2
votes
1answer
90 views

Are there stars that don't emit visible light?

Are there stars that do not emit any light in the visible part of the EM spectrum?
2
votes
4answers
147 views

What would the effects be on Earth if Jupiter was turned into a star?

In Clarke's book 2010, the monolith and its brethren turned Jupiter into the small star nicknamed Lucifer. Ignoring the reality that we won't have any magical ...
0
votes
1answer
49 views

What is visible light colour output of different stars?

I know the colours of the stars relate to their heat, however if I were standing on a different planet identical to Earth, but orbiting a blue Bright Giant or a Red Giant, or perhaps even a Red Dwarf, ...
1
vote
1answer
83 views

How did Bradley arrive at the +/- correct speed of light when he calculated it?

After Bradley discovered stellar aberration and the corresponding constant of aberration he was able to calculate the speed of light, since he knew the speed of the Earth around the Sun. As far as I ...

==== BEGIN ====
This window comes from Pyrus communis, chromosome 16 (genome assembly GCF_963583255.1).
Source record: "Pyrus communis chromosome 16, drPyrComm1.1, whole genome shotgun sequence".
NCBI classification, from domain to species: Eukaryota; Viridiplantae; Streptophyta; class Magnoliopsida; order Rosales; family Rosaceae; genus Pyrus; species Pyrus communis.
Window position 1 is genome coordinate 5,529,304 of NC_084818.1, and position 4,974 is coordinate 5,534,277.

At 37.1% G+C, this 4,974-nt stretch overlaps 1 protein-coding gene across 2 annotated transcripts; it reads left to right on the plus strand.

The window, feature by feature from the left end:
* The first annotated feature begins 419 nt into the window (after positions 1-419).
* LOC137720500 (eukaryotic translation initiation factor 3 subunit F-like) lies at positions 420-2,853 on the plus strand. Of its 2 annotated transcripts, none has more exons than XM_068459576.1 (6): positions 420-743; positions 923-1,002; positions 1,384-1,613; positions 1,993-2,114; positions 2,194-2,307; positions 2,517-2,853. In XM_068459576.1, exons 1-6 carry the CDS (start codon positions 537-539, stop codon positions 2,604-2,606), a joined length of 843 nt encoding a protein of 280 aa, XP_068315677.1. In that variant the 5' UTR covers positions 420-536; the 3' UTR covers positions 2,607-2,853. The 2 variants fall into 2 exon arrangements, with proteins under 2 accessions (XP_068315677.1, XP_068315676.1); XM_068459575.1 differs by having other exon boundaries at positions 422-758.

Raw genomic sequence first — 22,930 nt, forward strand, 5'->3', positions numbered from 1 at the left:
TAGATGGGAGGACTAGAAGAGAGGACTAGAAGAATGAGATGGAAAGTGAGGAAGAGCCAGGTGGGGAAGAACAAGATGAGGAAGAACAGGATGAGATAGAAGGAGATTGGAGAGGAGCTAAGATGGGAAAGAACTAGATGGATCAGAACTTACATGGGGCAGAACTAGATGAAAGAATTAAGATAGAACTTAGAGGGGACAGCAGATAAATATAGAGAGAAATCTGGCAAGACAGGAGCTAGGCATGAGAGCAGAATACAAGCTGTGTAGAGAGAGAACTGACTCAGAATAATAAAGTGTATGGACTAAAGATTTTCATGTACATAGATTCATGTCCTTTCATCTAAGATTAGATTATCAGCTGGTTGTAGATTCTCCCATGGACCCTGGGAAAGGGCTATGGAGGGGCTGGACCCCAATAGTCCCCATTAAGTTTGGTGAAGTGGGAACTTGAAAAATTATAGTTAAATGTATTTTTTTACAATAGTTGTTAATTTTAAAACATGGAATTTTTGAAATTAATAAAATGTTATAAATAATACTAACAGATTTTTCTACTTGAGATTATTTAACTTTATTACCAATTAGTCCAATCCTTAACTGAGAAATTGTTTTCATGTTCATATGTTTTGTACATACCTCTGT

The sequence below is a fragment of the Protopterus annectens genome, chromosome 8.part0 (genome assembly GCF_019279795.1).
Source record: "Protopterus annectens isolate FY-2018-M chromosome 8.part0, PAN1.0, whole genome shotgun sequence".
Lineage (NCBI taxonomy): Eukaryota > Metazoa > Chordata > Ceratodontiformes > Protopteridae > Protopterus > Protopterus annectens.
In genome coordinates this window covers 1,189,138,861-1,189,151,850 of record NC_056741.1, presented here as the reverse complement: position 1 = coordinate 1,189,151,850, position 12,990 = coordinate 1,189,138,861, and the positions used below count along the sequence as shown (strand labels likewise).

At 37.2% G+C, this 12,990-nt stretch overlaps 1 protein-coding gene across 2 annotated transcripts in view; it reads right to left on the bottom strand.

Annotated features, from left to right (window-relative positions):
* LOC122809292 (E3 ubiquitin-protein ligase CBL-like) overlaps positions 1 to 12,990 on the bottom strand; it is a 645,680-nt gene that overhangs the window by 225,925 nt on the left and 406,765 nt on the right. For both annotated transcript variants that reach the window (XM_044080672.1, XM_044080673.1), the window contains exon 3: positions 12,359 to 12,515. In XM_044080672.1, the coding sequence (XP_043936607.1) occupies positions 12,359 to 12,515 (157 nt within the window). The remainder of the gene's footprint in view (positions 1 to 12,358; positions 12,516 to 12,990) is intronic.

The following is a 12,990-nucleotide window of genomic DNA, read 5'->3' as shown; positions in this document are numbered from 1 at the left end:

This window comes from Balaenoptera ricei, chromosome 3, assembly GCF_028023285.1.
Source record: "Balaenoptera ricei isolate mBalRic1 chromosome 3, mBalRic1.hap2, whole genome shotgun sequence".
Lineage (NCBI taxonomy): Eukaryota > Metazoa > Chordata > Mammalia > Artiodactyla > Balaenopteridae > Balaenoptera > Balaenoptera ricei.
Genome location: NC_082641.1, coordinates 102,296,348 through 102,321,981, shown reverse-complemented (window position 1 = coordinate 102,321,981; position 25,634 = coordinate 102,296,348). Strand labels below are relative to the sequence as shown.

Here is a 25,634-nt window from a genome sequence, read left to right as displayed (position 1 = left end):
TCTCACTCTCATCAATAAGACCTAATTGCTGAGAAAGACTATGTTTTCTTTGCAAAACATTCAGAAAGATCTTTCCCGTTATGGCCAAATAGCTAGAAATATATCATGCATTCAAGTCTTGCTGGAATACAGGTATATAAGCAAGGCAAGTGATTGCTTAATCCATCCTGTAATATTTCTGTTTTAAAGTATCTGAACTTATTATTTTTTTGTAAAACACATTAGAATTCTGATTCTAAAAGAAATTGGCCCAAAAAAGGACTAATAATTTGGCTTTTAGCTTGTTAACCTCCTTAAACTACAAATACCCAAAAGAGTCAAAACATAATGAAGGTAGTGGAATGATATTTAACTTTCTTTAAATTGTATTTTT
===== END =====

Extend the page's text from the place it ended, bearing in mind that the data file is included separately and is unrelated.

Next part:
4
votes
1answer
68 views

How would light from a blue or red star affect the way we see?

How would things look if we saw them through the light of a blue or red star? Would there be any changes?
3
votes
1answer
58 views

How is the magnitude of a star measured?

How does one measure the brightness of a star?, I did not find anything on the internet.
-1
votes
1answer
147 views

Is it possible that we see our solar system as a star?

A few days ago I just read here that our galaxies (one of which we are part of) move or expand faster than light, And read here that light we see from stars is extremely old, maybe more than several ...
6
votes
3answers
459 views

How do scientists determine the age of stars?

I was Googling about the oldest galaxies in the Universe. Everywhere is written that their age is known by the light. Referring to this line "Since light travels at a set speed, if you look at a star ...
12
votes
4answers
621 views

Is the light we see from stars extremely old?

Our nearest star Proxima Centauri is 4.243 light years away from Earth. Does that mean we are seeing light that is 4.243 years old everyday?